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Book Review: Speculative Horizons edited by Patrick St-Denis

Genre: Anthology, Short Fiction
Hardcover: 128 pages
Publisher: Subterranean; Deluxe Hardcover Edition edition
Publication Date: November 30, 2010
ISBN-10: 159606336X
ISBN-13: 978-1596063365
Editor’s Website: Patrick St-Denis

Patrick St-Denis is probably best known as the Canadian blogger of Pat’s Fantasy Hotlist, a six-year old science fiction and fantasy review blog. However, when his mother began her battle with breast cancer, he also became an advocate for breast cancer research. Knowing this, Subterranean Press contacted St-Denis about compiling a special anthology for them for which 10% of the sale price went towards his continued breast cancer research. So was born Speculative Horizons, a collection of five tales from some of St-Denis’ favorite authors.

In “Soul Mate” by C. S. Friedman, a visually-impaired woman meets the man of her dreams when he strides up to her stand selling sidewalk art. All goes well, until her friend points out that her boyfriend is adopting many of her mannerisms and quirks. The story is really creepy, a vampiric tale that is exceptionally intimate in its violation of the self. Friedman’s clever use of the protagonist’s disability at the climactic moment should have been obvious, yet wasn’t. It is an enjoyable urban fantasy that twists standard tropes only slightly, but enough to prevent unoriginality.

Tobias S. Buckell’s “The Eve of the Fall of Habesh” is the story of an old magic-user named Jazim in a world where using magic grays people prematurely. Nine-year-olds have the body of seventy-year-olds, and most wizards are limited to one spell. Jazim loves Habesh, but the “beautiful stinking whore of a city” he loves so much is also destroying him. In this narrative Buckell presents a turning point in a character’s life, a snapshot of a moment that will change him forever. When escape from the life he hates and probable death is offered Jazim, he must decide between his city and his life. The theme is sound, and Buckell fulfills it well, but I did not find Jazim very empathetic, so the story lacked any expressive punch.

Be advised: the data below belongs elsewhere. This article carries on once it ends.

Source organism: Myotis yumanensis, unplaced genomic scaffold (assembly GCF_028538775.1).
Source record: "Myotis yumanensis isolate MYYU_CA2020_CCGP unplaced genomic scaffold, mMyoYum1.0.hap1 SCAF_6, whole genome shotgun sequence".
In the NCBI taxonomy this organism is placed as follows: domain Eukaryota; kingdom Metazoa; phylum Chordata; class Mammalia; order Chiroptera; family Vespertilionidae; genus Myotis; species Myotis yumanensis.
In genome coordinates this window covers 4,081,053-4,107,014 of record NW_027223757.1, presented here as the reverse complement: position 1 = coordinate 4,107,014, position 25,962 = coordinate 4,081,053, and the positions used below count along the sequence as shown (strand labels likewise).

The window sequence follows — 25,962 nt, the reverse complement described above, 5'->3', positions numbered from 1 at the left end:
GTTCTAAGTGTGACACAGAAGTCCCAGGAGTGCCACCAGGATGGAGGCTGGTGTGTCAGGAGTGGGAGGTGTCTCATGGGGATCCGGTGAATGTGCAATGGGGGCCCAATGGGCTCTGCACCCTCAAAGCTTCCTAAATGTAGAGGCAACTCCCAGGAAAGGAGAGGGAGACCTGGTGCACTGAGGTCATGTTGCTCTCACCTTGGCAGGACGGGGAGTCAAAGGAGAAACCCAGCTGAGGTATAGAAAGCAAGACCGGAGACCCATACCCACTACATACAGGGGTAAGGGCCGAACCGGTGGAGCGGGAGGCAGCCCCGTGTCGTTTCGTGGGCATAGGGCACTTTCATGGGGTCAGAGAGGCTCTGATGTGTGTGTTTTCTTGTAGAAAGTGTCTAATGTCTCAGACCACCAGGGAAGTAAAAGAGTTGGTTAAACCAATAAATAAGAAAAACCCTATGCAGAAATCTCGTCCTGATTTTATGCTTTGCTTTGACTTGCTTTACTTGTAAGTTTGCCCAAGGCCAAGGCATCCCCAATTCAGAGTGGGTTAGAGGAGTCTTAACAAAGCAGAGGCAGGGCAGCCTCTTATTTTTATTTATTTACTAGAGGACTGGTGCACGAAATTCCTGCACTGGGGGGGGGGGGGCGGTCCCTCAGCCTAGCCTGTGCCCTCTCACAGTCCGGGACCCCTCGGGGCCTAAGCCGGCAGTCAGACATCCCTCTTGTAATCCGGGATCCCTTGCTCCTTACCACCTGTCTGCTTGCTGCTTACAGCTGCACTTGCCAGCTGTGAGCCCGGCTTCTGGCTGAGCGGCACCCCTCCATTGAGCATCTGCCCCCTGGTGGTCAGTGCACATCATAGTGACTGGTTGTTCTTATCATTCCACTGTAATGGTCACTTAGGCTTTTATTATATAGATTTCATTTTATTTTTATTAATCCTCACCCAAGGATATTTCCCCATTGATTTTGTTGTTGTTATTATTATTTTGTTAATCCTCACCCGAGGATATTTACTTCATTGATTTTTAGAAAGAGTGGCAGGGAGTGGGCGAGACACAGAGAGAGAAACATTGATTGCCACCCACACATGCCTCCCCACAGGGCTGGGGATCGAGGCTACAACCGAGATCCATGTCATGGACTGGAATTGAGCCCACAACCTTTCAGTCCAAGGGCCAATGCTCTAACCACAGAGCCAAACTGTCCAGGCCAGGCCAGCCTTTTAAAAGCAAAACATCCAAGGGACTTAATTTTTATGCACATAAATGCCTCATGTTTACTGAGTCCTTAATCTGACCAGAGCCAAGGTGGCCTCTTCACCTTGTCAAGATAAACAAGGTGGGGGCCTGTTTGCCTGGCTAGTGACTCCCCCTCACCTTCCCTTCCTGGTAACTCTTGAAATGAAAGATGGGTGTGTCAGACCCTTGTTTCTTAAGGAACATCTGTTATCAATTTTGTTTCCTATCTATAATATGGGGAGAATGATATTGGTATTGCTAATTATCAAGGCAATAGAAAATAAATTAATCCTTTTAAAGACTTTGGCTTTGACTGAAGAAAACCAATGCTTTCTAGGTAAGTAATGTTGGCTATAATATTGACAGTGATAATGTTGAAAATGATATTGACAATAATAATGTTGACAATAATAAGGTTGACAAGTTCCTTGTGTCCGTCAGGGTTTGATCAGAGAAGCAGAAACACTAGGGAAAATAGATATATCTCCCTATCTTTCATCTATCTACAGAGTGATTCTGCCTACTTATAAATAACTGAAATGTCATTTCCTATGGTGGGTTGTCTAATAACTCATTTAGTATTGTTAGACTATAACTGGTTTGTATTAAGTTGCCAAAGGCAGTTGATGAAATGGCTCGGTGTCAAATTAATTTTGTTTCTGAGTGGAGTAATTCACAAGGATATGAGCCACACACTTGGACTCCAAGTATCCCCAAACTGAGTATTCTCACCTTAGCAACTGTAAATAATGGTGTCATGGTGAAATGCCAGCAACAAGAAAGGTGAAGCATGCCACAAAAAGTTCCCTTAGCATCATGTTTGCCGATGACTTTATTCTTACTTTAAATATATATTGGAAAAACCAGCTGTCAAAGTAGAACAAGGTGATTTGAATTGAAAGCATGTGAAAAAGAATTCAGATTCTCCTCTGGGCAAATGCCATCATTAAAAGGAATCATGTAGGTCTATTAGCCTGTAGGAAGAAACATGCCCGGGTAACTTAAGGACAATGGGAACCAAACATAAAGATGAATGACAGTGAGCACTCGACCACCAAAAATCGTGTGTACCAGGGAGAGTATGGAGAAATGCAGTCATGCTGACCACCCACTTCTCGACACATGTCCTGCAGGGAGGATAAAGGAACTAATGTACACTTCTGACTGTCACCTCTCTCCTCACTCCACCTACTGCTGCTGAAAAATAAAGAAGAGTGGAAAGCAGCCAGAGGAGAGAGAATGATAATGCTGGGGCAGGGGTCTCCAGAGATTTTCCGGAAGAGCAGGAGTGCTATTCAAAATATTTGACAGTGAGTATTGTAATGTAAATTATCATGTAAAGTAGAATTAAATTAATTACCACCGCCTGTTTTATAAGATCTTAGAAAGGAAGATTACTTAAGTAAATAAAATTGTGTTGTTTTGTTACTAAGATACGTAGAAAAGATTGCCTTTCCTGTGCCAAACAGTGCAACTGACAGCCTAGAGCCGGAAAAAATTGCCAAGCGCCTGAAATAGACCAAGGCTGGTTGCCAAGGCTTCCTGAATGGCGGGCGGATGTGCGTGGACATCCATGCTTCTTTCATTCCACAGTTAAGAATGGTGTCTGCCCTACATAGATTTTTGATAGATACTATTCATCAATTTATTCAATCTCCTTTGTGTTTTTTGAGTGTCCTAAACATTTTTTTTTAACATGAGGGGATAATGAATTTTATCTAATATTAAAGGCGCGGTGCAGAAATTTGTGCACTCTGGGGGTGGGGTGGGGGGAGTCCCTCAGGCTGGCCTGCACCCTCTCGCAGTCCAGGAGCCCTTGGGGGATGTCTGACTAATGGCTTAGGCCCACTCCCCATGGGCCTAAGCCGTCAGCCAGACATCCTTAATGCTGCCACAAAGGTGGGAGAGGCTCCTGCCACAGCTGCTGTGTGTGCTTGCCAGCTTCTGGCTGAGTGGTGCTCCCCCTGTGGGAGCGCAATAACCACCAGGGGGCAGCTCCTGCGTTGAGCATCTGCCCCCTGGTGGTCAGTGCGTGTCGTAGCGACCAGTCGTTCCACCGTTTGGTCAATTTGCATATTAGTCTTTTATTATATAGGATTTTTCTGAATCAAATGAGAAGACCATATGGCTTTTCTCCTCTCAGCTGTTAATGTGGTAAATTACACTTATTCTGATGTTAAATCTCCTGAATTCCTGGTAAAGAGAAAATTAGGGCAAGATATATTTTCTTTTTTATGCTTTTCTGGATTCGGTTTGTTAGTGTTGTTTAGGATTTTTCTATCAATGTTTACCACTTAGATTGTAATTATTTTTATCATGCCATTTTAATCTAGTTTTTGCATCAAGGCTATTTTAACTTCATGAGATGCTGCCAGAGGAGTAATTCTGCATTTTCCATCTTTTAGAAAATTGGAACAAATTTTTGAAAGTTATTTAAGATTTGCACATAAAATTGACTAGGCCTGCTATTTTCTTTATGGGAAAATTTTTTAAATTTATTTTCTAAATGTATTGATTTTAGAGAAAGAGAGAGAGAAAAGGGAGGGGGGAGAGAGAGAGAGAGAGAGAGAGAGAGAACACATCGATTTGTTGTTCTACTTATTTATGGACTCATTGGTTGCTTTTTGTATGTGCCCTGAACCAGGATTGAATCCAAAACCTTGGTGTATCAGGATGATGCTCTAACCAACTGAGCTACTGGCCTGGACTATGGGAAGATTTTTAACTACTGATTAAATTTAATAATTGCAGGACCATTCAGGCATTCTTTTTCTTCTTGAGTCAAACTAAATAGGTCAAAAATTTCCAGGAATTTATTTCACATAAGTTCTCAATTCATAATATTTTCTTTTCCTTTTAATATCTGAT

L. E. Modesitt, Jr. brings to the reader a tale of Recluce in “The Stranger”. The narrative is a standard sword and sorcery about a strange man, dressed in black, who defends a poor farm. Perhaps readers more versed in the world of Recluce will see significance in the proper names, but for the uninitiated, the tale is a well-described fight scene with a little philosophy about honor included. I liked it for its simple elegance, and for being the only story in the anthology which includes swords clashing.

“Flint” by Brian Ruckley is a tale of a stone-age boy shaman who must fight the spirit of evil that is sickening the old in his village. Faced by pressure to perform, disdain for his age, and lack of experience, Flint demonstrates wisdom beyond his years. The tale is a classic theme. A boy become as man through adversity and in doing so wins the trust of his clan. Ruckley’s story is a good ghost story with an ancient setting, great for telling around a campfire at night.

Hal Duncan gets really creative in “The Death of a Love”. Written in first person from the perspective of a cop who investigates “erocide”, Duncan’s urban fantasy is an examination of relationships. In the story, love actually takes manifest form as little cupids. Since thes cupids have corporeal form, they can be killed so many different ways. Therefore, there is a division of the police that investigate these vicious felonies and discover just who or what kills a couple’s love. It is a unique way to look at an ancient theme and my favorite tale of the anthology. (For those readers sensitive to it, be aware that Duncan’s story is liberally laced with expletives, something I felt adds to the grittiness and realism of the story, but might be offensive to you.)

Patrick St-Denis’ anthology of stories is a worthy buy for those who support breast cancer research. Though these stories are not the best output of the five authors, neither are they awful. The anthology is unthemed, so readers may feel a disconnectedness between the narratives, but each one is a quick and entertaining read. I recommend Speculative Horizons as a quality anthology.